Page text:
Jim Fixx was such a fitness nut, he wrote a book on running. He died at 54. Yule Gibbons, a health food guru died at 64. Curly Joe DeRita, the last remaining Stooge to die, was over 300lbs, smoked cigars, and drank like a fish. He lived to be 83.
    With the first two, it came down to the heart -- Jim Fixx's exploded at an early age as his father's had. Euell Gibbons had a ruptured aorta, which very few people live through.
    "Today, [the American voter] chooses his rulers as he buys bootleg whiskey, never knowing precisely what he is getting, only certain that it is not what it pretends to be." - H.L. Mencken
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  10. #10  
    eeeevil Sith Admin SarasotaRepub's Avatar
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    Quote Originally Posted by noonwitch View Post
    My grandparents both lived past 90. Grandma, who was very overweight, had a stroke at 85 and spent the last 7 years of her life in a nursing home. A very nice, expensive nursing home.

    Grandpa lived to be 98, and lived independently until he checked into the hospital for the last time . He ate bacon for breakfast at least 3 days a week. He used butter and not margerine. He drank coffee and ate sweets. He ate Grandma's cooking until she had the stroke-she basted everything in butter, fried potatos as a side dish, and so on.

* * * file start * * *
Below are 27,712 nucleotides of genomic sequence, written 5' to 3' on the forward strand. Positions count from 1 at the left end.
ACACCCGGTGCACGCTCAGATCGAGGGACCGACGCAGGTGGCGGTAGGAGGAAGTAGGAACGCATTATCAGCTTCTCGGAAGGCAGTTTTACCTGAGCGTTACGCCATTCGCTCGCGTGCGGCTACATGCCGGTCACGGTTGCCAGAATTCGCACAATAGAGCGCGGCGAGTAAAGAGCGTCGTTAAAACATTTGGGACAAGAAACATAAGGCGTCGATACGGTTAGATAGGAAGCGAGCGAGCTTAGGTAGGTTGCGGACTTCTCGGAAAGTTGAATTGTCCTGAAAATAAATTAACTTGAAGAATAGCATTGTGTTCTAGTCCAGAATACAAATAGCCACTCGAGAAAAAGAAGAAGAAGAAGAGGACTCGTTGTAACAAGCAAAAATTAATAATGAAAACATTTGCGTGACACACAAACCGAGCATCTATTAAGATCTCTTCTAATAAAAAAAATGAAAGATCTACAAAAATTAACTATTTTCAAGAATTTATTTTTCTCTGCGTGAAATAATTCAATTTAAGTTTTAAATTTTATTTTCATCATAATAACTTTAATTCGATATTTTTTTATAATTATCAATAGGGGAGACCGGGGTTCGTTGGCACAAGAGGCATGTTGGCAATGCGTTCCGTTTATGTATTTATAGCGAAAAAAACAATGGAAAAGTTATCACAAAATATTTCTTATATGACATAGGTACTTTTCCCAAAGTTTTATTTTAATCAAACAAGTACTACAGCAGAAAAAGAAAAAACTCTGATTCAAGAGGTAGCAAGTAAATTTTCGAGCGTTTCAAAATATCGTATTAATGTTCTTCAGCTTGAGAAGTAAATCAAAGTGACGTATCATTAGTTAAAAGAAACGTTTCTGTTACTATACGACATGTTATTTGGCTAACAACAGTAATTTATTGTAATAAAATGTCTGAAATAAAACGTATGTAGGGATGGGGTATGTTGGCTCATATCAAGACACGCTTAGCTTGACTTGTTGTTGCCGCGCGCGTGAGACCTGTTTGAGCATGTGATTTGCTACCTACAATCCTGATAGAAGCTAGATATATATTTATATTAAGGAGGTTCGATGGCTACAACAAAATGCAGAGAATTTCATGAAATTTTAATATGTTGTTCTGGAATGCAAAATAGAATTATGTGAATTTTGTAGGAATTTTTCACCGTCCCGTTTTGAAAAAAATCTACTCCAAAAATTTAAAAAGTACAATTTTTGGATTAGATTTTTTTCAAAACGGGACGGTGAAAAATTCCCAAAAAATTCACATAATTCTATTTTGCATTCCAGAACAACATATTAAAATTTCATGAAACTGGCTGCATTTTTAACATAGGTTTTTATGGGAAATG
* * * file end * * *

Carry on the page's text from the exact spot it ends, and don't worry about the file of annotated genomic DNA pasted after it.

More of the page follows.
He always said the secrets to living healthy into old age were 1. stay as active as your body will let you be and 2. eat the brownest bread you can on a daily basis. He had a breadmaker and made his own wheat bread after Grandma went to the nursing home-that many less unnatural ingredients than store-bought bread. The last summer he was alive, he was still cutting his own grass and re-upholstering furniture that he fished out of the dump.
    Good for them, they both sound like they were good solid people.